Insulin resistance and metabolic syndrome in prepubertal boys with Klinefelter syndrome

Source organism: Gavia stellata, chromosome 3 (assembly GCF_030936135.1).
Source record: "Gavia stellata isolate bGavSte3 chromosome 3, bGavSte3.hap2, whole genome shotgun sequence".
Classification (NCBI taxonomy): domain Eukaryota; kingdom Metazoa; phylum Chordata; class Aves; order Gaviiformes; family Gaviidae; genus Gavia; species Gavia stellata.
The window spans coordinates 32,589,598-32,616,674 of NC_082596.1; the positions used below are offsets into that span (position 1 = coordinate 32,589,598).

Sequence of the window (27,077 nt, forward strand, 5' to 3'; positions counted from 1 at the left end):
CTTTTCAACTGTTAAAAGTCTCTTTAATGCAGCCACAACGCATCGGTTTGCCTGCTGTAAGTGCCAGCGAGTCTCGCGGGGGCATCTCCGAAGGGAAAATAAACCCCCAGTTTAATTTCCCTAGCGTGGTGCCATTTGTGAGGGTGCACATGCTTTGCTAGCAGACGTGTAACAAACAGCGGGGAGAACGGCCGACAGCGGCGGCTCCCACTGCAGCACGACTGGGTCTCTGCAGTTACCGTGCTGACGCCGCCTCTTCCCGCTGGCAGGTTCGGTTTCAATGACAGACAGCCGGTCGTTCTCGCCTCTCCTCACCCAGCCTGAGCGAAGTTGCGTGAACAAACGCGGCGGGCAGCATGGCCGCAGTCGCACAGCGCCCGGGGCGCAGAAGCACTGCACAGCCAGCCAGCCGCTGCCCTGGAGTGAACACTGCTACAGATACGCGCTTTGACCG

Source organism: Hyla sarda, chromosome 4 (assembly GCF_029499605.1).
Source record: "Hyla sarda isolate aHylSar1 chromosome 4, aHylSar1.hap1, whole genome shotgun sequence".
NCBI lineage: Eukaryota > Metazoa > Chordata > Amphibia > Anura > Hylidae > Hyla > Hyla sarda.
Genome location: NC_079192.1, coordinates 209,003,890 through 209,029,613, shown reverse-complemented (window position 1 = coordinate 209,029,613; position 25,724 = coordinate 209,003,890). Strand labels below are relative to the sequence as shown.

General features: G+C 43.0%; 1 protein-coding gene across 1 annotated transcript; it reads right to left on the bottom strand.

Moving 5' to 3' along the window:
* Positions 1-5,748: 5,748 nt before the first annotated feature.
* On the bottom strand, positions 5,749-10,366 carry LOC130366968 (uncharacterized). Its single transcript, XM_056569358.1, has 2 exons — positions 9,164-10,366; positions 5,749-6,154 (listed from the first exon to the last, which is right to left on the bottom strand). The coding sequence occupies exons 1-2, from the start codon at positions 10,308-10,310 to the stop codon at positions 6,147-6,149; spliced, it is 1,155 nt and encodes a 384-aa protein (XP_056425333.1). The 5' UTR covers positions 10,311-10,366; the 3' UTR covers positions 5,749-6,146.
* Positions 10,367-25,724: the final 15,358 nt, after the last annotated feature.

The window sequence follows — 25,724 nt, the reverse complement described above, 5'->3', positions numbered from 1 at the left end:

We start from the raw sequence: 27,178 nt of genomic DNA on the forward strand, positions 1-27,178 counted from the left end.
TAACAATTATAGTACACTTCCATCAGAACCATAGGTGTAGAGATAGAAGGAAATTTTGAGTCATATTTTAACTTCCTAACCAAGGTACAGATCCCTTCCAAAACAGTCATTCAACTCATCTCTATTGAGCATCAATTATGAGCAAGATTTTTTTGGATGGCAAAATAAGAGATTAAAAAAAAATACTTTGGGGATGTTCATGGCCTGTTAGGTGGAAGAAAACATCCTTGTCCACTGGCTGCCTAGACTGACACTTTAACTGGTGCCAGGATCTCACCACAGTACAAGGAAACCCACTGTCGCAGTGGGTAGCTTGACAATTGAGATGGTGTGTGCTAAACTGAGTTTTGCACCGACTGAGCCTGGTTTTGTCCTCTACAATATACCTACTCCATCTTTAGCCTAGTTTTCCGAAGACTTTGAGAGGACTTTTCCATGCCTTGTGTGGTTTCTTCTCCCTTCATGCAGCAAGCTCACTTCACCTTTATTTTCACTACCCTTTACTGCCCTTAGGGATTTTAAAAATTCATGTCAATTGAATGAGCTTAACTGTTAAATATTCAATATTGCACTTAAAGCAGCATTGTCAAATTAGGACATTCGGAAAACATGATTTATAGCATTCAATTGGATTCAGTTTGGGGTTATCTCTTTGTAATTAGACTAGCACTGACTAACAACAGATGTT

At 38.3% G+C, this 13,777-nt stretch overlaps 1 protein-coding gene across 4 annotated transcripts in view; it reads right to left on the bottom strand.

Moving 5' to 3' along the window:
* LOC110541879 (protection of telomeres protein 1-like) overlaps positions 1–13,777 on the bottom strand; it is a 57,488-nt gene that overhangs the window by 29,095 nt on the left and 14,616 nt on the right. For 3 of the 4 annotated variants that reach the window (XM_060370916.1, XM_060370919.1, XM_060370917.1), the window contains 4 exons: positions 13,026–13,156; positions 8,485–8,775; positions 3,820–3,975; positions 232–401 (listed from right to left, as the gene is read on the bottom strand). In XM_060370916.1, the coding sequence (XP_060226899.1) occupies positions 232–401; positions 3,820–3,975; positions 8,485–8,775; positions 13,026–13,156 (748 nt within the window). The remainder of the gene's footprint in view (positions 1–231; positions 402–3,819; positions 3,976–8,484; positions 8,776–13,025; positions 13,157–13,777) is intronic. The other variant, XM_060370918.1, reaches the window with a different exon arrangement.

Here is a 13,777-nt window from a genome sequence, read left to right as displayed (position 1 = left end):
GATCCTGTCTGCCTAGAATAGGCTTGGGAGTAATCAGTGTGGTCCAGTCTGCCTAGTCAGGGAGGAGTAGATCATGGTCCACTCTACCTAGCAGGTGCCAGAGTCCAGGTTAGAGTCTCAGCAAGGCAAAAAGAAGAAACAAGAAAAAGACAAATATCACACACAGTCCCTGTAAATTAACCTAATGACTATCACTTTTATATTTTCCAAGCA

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REGULAR ARTICLEInsulin resistance and metabolic syndrome in prepubertal boys withKlinefelter syndromeMartha Z Bardsley1, Bonita Falkner2, Karen Kowal1, Judith L Ross (Judith.Ross@jefferson.edu)11.Pediatrics, Thomas Jefferson University Nemours, Philadelphia, PA, USA2.Pediatrics and Medicine, Thomas Jefferson University, Philadelphia, PA, USAKeywords47,XXY, Insulin resistance, Karyotype, Klinefeltersyndrome, Metabolic syndrome, Testicular failureCorrespondenceJudith L Ross, M.D., Division of Endocrinology,Department of Pediatrics, Thomas JeffersonUniversity, 1025 Walnut Street, Suite 726,Philadelphia, PA 19107, USA.Tel: +1-215-955-1648 |Fax: +1-215-955-1648 |Email: Judith.Ross@jefferson.eduReceived13 September 2010; revised 09 December 2010;accepted 11 January 2011.DOI:10.1111/j.1651-2227.2011.02161.xABSTRACTAims: To investigate risk factors for metabolic syndrome in prepubertal boys withKlinefelter syndrome.Methods: Eighty-nine boys with Klinefelter syndrome, ages 412.9 years, and 34age-matched control boys had height, weight, waist circumference and blood pressuremeasured and their parents completed a questionnaire about physical activity. The boyswith Klinefelter syndrome also had measurement of lipids, fasting glucose and insulin.Insulin-glucose homeostasis model assessment was calculated, and the boys wereevaluated for childhood metabolic syndrome.Results: The Klinefelter syndrome and control groups were similar ages (7.5 2.4vs. 8.1 2.3 years). Body mass index measurements were similar, but waist circumfer-ence was >90 percentile in 30% of boys with Klinefelter syndrome versus 21% of controls.The mean daily time spent running was 42 min less in the Klinefelter syndrome versuscontrol groups (p < 0.01). About 37% of the boys with Klinefelter syndrome had elevatedLDL cholesterol, 24% had insulin resistance, and 7% met the three criteria for diagnosis ofmetabolic syndrome.Conclusions: Truncal obesity, insulin resistance and metabolic syndrome arepresent in boys as young as 412 years with Klinefelter syndrome, and these occur inassociation with reduced running-type activity.INTRODUCTIONKlinefelter syndrome (KS), 47,XXY, was first described inassociation with infertility and androgen deficiency. Adultswith KS are at increased risk for abdominal obesity, meta-bolic syndrome (14) and type 2 diabetes (57), with associ-ated increased morbidity and mortality. Left ventriculardysfunction has been associated with insulin resistance inmen with KS (2), and there is an increase in mortality asso-ciated with diabetes in adults with KS (1).It is unclear what factors increase the risk for insulinresistance and diabetes in adult men with KS and whetherthis risk begins during childhood. Bojesen has posed thequestion: does increased total body fat mass waist circum-ference (WC) precede the hypogonadal state? Or does thehypogonadal state predispose to increased total body fat?Or are they separate and independent risk factors? (2).Insulin resistance and the metabolic syndrome are associ-ated with lower testosterone levels in adults with KS (3,4).Hypogonadism is also an independent risk factor for meta-bolic syndrome in other populations (2,57). Testosteronetreatment has been associated with decreased fat mass (7,8).It does appear that there is increased body fat mass in KS inchildhood and adolescence (9). A recent study by Aksglaedeet al. described 24 boys, ages 4.318.6 years, who wereexamined and underwent DEXA evaluation. Despite thefinding that the boys with KS had weight and body massindex (BMI) similar to control boys, they had increasedbody fat mass and body fat per cent on DEXA scanning,with no apparent androgen treatment effect. Aside from thisstudy, there is a paucity of data regarding insulin resistanceand the metabolic syndrome during childhood and adoles-cence in KS and whether increased body fat precedes thedevelopment of hypogonadism or vice versa.The objective of this study was to compare auxologicmeasures and truncal obesity in prepubertal boys with KSversus controls, and to investigate risk factors for metabolicsyndrome in boys with KS.AbbreviationsBMI, body mass index; BP, blood pressure; FBG, fasting bloodglucose; HDL, high-density lipoprotein; HOMA, homeostasismodel assessment; KS, Klinefelter syndrome; LDL, low-densitylipoprotein; TG, triglycerides; WC, waist circumference.Acta Pdiatrica ISSN 08035253866 2011 The Author(s)/Acta Pdiatrica 2011 Foundation Acta Pdiatrica 2011 100, pp. 866870METHODSSubjectsSubjects were generally referred to the paediatric endocrineclinic at Thomas Jefferson University. The control groupwas recruited from families participating in other studiesand through posting in the paediatric clinics. The controlboys had no known medical diagnoses. No blood sampleswere obtained from controls. All boys with KS had postna-tal karyotypes confirming the diagnosis of KS. All boys,both KS and controls, were of ages 412 years and had tes-ticular volume 4 mL. KS boys had prepubertal gonadotro-pin and morning testosterone levels. The study wasapproved by the Human Studies Committee at ThomasJefferson University. Informed consent assent was obtainedin all cases. The clinical evaluation was performed atThomas Jefferson University.Physical featuresThe clinical assessment included conversion of measure-ments to SD scores using age- and gender-specific norms ofheight (by stadiometer) (10), weight (10), WC (11), BMI(10), body fat measurement (using a calliper) and bloodpressure (BP) (12). Body fat measurements were takenusing the Skyndex System I, which is an electronic body fatcalculator. Skin fold measurements were taken from theright triceps and calf, after which the instrument calculatedthe percent body fat using the Slaughter Lohman formulafor boys (% body fat = 0.735 (triceps + calf) + 1.0) (13).Blood pressure was measured in the seated position after ameal and rest by auscultation using an aneroid sphygmoma-nometer and appropriate size cuff on either the right or leftarm. Testicular size was measured by palpation using thePrader orchidometer and converted to standard deviationscores using published normative data (14), and pubic hairwas assessed according to Tanner staging (15).ExercisePhysical activity was measured with a validated parentalquestionnaire (16) that assesses the childs activities on atypical school day in a typical week. Parents were askedhow many minutes the child spends on school days on eachof a list of specific activities, based on the Yesterday Activ-ity Checklist of the Physical Activity Checklist InterviewProtocol. The list includes sports, active games, and individ-ual activities such as walking, running and skating.Laboratory testingPlasma insulin concentration was determined with a solid-phase radioimmunoassay (Coat-a-Count; Diagnostic Prod-ucts Corp, Los Angeles, CA, USA). Coefficients of variationfor intra- and interassay variability for glucose and insulinassays were 90 percen-tile and FBG 100 mg dL) (11).StatisticsResults are presented as mean SD scores SD. Statisticalcomparisons included t-tests, the Pearson correlations andFishers exact test comparisons. Results were consideredstatistically significant at p 0.05. The data were normallydistributed.RESULTSThe KS (n = 89) and control (n = 34) boys were similar inage: range of 412 years (Tables 13), mean 7.5 2.4 vs.8.1 2.3 years. The karyotype of boys with KS was 47,XXY(84), 48,XXYY (1), 47,XXY 46,XY (2), 46,XX translocation(1).Physical featuresWeight, BMI and per cent body fat were similar, but WCwas >90 percentile in 30% of boys with KS and 21% of con-trols (Table 1). The boys with KS were significantly tallerthan the controls and none had elevated BP. All boys hadtesticular volume 4 mL, and the KS boys had, on average,smaller testicular volume than the controls (1.1 0.7 vs.1.7 0.7 mL, p < 0.01). Most were Tanner I pubic hair.Pubic hair Tanner staging was not different between thegroups.ExerciseThe mean daily time spent running or playing on a sportsteam on a school day was 42 min less in the KS versus con-trol group: 72 62 min vs. 114 61 min (p < 0.01). In theKS group, the per cent of time spent running was negativelycorrelated with HOMA scores (p < 0.001), BMI SDS(p < 0.001), systolic BP (p = 0.03) and triglyceride values(p = 0.04). Less time running was associated with older ageTable 1 Physical exam features of boys with KS compared with controlsKS (n = 89) Controls (n = 34) p ValueMean age (years) 7.5 2.4 8.1 2.3 0.3% Pubic Hair Tanner 1 91 97 0.1Mean height (SDS) 0.6 1.0 0.1 1.0 0.02*Mean weight (SDS) 0.6 1.1 0.6 1.2 0.8Mean BMI (SDS) 0.5 1.2 0.7 1.2 0.4% Body Fat 25.6 9.3 27.8 12.0 0.5% waist circumference > 75& 49 56 0.6% waist circumference > 90& 30 21 0.4% elevated blood pressure 0 0BMI = body mass index; KS, Klinefelter syndrome; SDS = standard deviationscores.Bardsley et al. Insulin resistance in boys with KS2011 The Author(s)/Acta Pdiatrica 2011 Foundation Acta Pdiatrica 2011 100, pp. 866870 867(p < 0.001) and with more boys having a WC >75 percen-tile. There was no association with time spent running andper cent body fat (p = 0.8) or HDL levels (p = 0.14).Lipids in KSFor lipids (measured in the KS group only), 37% had ele-vated LDL and 40% had elevated total cholesterol levels(Table 2).Hormones in KSMorning gonadotropins and total testosterone levels werein the prepubertal range in 89 boys with KS.Insulin resistance in KSInsulin resistance was common (Fig. 1). Three boys did nothave insulin levels drawn. Twenty boys (24%) had a HOMA2.5. A higher HOMA score was associated with a highersystolic BP (p = 0.02), older age (p = 0.007) and increasedBMI (p = 0.01). Despite the positive correlation betweenage and insulin resistance, boys as young as 5 years oldalready were exhibiting insulin resistance (Fig. 1). Eightboys (9.3%) had fasting insulin levels 20 lU mL.Metabolic syndrome in KSOf the five criteria for metabolic syndrome, 65% of the boyswith KS had decreased HDL levels, 15% had elevated TGlevels, and 49% had a WC >75 percentile (Table 3). Nonehad elevated BP or FBG. Eight of 86 (9.3%) had fastinginsulin levels >20 lU mL and 20 of 85 (24%) had a HOMAconsistent with insulin resistance. Seven (8%) KS boys metthe three criteria required for diagnosis of metabolic syn-drome (low HDL, increased WC, elevated TG) and 32 of 89(36%) met two criteria for metabolic syndrome.AscertainmentAscertainment was prenatal in 56 (screening karyotype)and postnatal in 37 (developmental motor speech delay,behaviour problem, dysmorphic features). The boys diag-nosed prenatally were slightly younger, but not significantlyso (7.2 2.3 vs. 7.6 2.6 years, p = 0.09). They had similarphysical features (BMI SDS [p = 0.3], WC >75% [p = 0.8],body fat% [p = 0.4]) and were similar metabolically(HOMA [p = 0.1], HDL [47 10 vs. 45 11, p = 0.06]).KaryotypeExclusion of boys with higher grade aneuploidy and mosai-cism did not change the results.DISCUSSION FOLLOWING THE PRESENTATIONIn a large cohort of prepubertal boys as young as 412 yearswith KS, 24% had insulin resistance, 36% met two criteriafor metabolic syndrome and 7% had the metabolic syn-drome. The boys with KS also had decreased activity levelscompared with age-matched controls, which strongly corre-lated with risk factors for metabolic syndrome. There arevery few data regarding the prevalence of metabolic syn-drome in the general paediatric population. In one survey of1960 children older than 12 years, the US prevalence was9% (11), and another study examining 1192 girls ages 910noted a prevalence of 0.2% (18). Few studies haveTable 2 Fasting lipid and glucose values in boys with Klinefelter syndrome compared with normative dataLab and cut-off value % who met cut-off Mean SD Mean 518-year-oldsLow-density lipoprotein 2.9 mmol L (110 mg dL) 37 2.7 0.7 (105 25 mg dL) 2.42.6 (92100 mg dL)T cholesterol 4.4 mmol L (170 mg dL) 40 4.3 0.8 (165 28 mg dL) 4.14.2 (157162 mg dL)Triglycerides 1.1 mmol L (100 mg dL) 15 0.8 0.5 (71 46 mg dL) 0.600.90 (5380 mg dL)High-density lipoprotein < 1.3 mmol L (attempted to identify metabolic syndrome in a cohort asyoung as our study population or in solely prepubertal chil-dren. Comparison data are also lacking, as childhood meta-bolic syndrome is not yet consistently defined. Risk factorsfor metabolic syndrome identified in childhood includeobesity (19), increased WC, increased triglyceride levels(18), and decreased activity levels (20), all of which wereseen in this KS study population. Thus, it appears that inthis young prepubertal cohort of boys with KS, the risk formetabolic syndrome is already increased. We also foundthat more than one-third of the boys had elevated total cho-lesterol and LDL levels, additional risk factors for later car-diovascular morbidity.By looking at a prepubertal population, we attempted toanswer the question: Does increased total body fatmass WC precede the hypogonadal state or does the hy-pogonadal state predispose to increased total body fat?With the available current assays for measuring sex steroids,no difference in androgen concentrations, or subtle differ-ences, between KS boys and healthy boys has been found sofar (21,22). In the present study, the boys were all prepuber-tal by exam, yet appeared to have increased WC and anincreased risk for metabolic syndrome already, whichwould suggest that the increased total body fat mass WCmay precede the hypogonadal state or that subtle hypog-onadism early in life has later effects on total body fat mass.Limitations of the study were that hormone levels were notmeasured in control boys. With the use of more sensitiveassays, it may turn out that KS boys have lower androgenconcentrations already in childhood when compared withhealthy boys. Without these sensitive assays, the question ofthe impact of early and mild testosterone deficiency on therisk for insulin resistance in childhood is not yet fullyanswered. A prospective study evaluating pubertal aged-boys with KS who are replaced with testosterone versusthose who are not replaced and compared with controlswould help to answer this question. Clearly, general factorsrelated to sex chromosome trisomy may also impact thisphenotype.The boys with KS had decreased running-type activitycompared with their peers, which appeared to be signifi-cantly correlated with this early increased risk for insulinresistance. Possible explanations for the decreased running-type activity include decreased tone, strength and runningspeed (23), or personality traits such as anxiety or shynessthat may interfere with willingness to participate in teamsports.Clarifying the risk for MS during childhood is important,as features of MS that present during childhood may trackinto adulthood, MS is associated with adverse cardiovascu-lar outcomes and diabetes, and lifestyle interventions inchildhood are effective. Boys with KS may already be atgreater risk for type 2 diabetes and cardiovascular disease.The findings of this study suggest that a potential mediatoris reduced running-type physical activity. Early interventionwith recommendations for increased exercise may be help-ful. The role of early androgen deficiency and treatmentrequires further study.ACKNOWLEDGEMENTSWe thank all of the families who participated in this study.Supporting Grants by the NIH RO1NS #050597 and in partby a grant from the Pennsylvania Department of Health.The Department of Health disclaims responsibility for anyanalyses, interpretations or conclusions.References1. Swerdlow AJ, Higgins CD, Schoemaker MJ, Wright AF,Jacobs PA. Mortality in patients with Klinefelter syndrome inBritain: a cohort study. J Clin Endocrinol Metab 2005; 90:651622.2. Bojesen A, Kristensen K, Birkebaek NH, Fedder J, Mosekilde L,Bennett P, et al. The metabolic syndrome is frequent in Kline-felters syndrome and is associated with abdominal obesity andhypogonadism.Diabetes Care 2006; 29: 15918.3. Pei D, SheuWH, Jeng CY, LiaoWK, FuhMM. Insulin resistancein patients with Klinefelters syndrome and idiopathic gonado-tropin deficiency. J FormosMedAssoc 1998; 97: 53440.4. Bojesen A, Juul S, Birkebaek NH, Gravholt CH. Morbidity inKlinefelter syndrome: a Danish register study based on hospitaldischarge diagnoses. J Clin Endocrinol Metab 2006; 91: 125460.5. Stellato RK, Feldman HA, Hamdy O, Horton ES, McKinlay JB.Testosterone, sex hormone-binding globulin, and the develop-ment of type 2 diabetes in middle-aged men: prospective resultsfrom the Massachusetts male aging study.Diabetes Care 2000;23: 4904.6. Laaksonen DE, Niskanen L, Punnonen K, Nyyssonen K,Tuomainen TP, Valkonen VP, et al. Testosterone and sexhormone-binding globulin predict the metabolic syndromeand diabetes in middle-aged men. Diabetes Care 2004; 27:103641.7. Marin P, Holmang S, Jonsson L, Sjostrom L, Kvist H, Holm G,et al. The effects of testosterone treatment on body compositionand metabolism in middle-aged obese men. Int J Obes RelatMetab Disord 1992; 16: 9917.8. Bhasin S, Woodhouse L, Casaburi R, Singh AB, Bhasin D,Berman N, et al. Testosterone dose-response relationships inhealthy young men. Am J Physiol Endocrinol Metab 2001; 281:E117281.9. Aksglaede L, Molgaard C, Skakkebaek NE, Juul A. Normalbone mineral content but unfavourable muscle fat ratio inKlinefelter syndrome.Arch Dis Child 2008; 93: 304.10. Hamill PV, Drizd TA, Johnson CL, Reed RB, Roche AF, MooreWM. Physical growth: National Center for Health Statisticspercentiles. Am J Clin Nutr 1979; 32: 60729.11. de Ferranti SD, Gauvreau K, Ludwig DS, Neufeld EJ, New-burger JW, Rifai N. Prevalence of the metabolic syndrome inAmerican adolescents: findings from the Third National Healthand Nutrition Examination Survey. Circulation 2004; 110:24947.12. NHBPEP working group. The fourth report on the diagnosis,evaluation, and treatment of high blood pressure in childrenand adolescents. Pediatrics 2004; 114: 55576.13. Slaughter M, Lohman TG, Boileau RA, Horswill CA, StillmanRJ, Van Loan MD, et al. Skinfold equations for estimation ofbody fatness in children and youth.Hum Biol 1988; 60: 70923.14. Hall JG, Froster-Iskenius UG, Ursula G, Allanson J, Judith E.Handbook of normal physical measurements. Oxford: OxfordUniversity Press, 1995.15. Marshall WATJ. Variations in pattern of pubertal changes ingirls. Arch Dis Child 1993; 44: 291303.Bardsley et al. Insulin resistance in boys with KS2011 The Author(s)/Acta Pdiatrica 2011 Foundation Acta Pdiatrica 2011 100, pp. 866870 86916. Aadahl M, Jorgensen T. Validation of a new self-report instru-ment for measuring physical activity.Med Sci Sports Exerc2003; 35: 1196202.17. Matthews DR, Hosker JP, Rudenski AS, Naylor BA, TreacherDF, Turner RC. Homeostasis model assessment: insulin resis-tance and beta-cell function from fasting plasma glucose andinsulin concentrations in man.Diabetologia 1985; 28: 4129.18. Morrison JA, Friedman LA, Harlan WR, Harlan LC, BartonBA, Schreiber GB, et al. Development of the metabolic syn-drome in black and white adolescent girls: a longitudinalassessment. Pediatrics 2005; 116: 117882.19. Weiss R, Dziura J, Burgert TS, TamborlaneWV, Taksali SE,Yeckel CW, et al. Obesity and the metabolic syndrome in chil-dren and adolescents.N Engl J Med 2004; 350: 236274.20. Ten S, Maclaren N. Insulin resistance syndrome in children. JClin Endocrinol Metab 2004; 89: 252639.21. Wikstrom AM, Dunkel L, Wickman S, Norjavaara E, Ankar-berg-Lindgren C, Raivio T. Are adolescent boys with Klinefeltersyndrome androgen deficient? A longitudinal study of Finnish47,XXY boys. Pediatr Res 2006; 59: 8549.22. Lahlou N, Fennoy I, Carel JC, Roger M. Inhibin B and anti-Mullerian hormone, but not testosterone levels, are normal ininfants with nonmosaic Klinefelter syndrome. J Clin EndocrinolMetab 2004; 89: 18648.23. Ross JL, Roeltgen DP, Stefanatos G, Benecke R, Zeger MP,Kushner H, et al. Cognitive and motor development duringchildhood in boys with Klinefelter syndrome.Am J Med GenetA 2008; 146A: 70819.APPENDIX: DISCUSSION FOLLOWING MARTHA BARDSLEYSPRESENTATIONInsulin resistance and metabolic syndrome in prepubertalboys with KSMichael Zitzmann (Muenster, Germany):The metabolic syndrome and insulin resistance occur gener-ally in association with hypogonadism, but more so inKlinefelter syndrome (KS). The HOMA test for testing glu-cose and insulin is very useful for patients with diabetes ,but did you consider using the Quicky index which might bebetter for the normal population?Martha Bardsley:The QUICKI model gave similar results to the HOMA testin our studies.Gary Butler (London, UK):If you analysed these boys blindly without knowing theirkaryotype but only looked at boys based on their metabolicprofile and level of obesity, would you see nullification ofthe karyotype? Are the insulin results due purely to theirstatus, that is, are the results explicable because of their sizeand obesity, and not their karyotype?Martha Bardsley:That is difficult to assess because we have no controls forthe laboratory data. There is an epidemic of obesity in child-hood, and we used normal laboratory reference valuesrather than comparing KS boys with other obese non-KScontrols.Fred Wu (Manchester, UK):What data do you have on your control boy population?Martha Bardsley:We just have physical measurements and no laboratorydata.Anders Juul (Copenhagen, Denmark):In your KS population, 1011% of boys had entered pubertyand had elevated testosterone levels. Puberty is a time whenindividuals do develop metabolic syndrome and insulinresistance. Did you extract data excluding pubertal boys tosee if a similar proportion had insulin resistance?Martha Bardsley:I extracted all cases with Tanner II pubic hair and elevatedtestosterone levels, and found the same results.Robert McLachlan (Melbourne, Australia):The sensitivity of your androgen and testosterone assay wasvery high and you had no control data. It is possible thatthere are no differences in testosterone levels between KSboys and controls. As the concept of androgen deficiency inchildhood is new to me, are you really sure that androgenlevels are low in KS boys.Martha Bardsley:The results are controversial. We used radioimmunoassaycommercially available in USA. It is possible that there is nodifference between KS boys and controls.Insulin resistance in boys with KS Bardsley et al.870 2011 The Author(s)/Acta Pdiatrica 2011 Foundation Acta Pdiatrica 2011 100, pp. 866870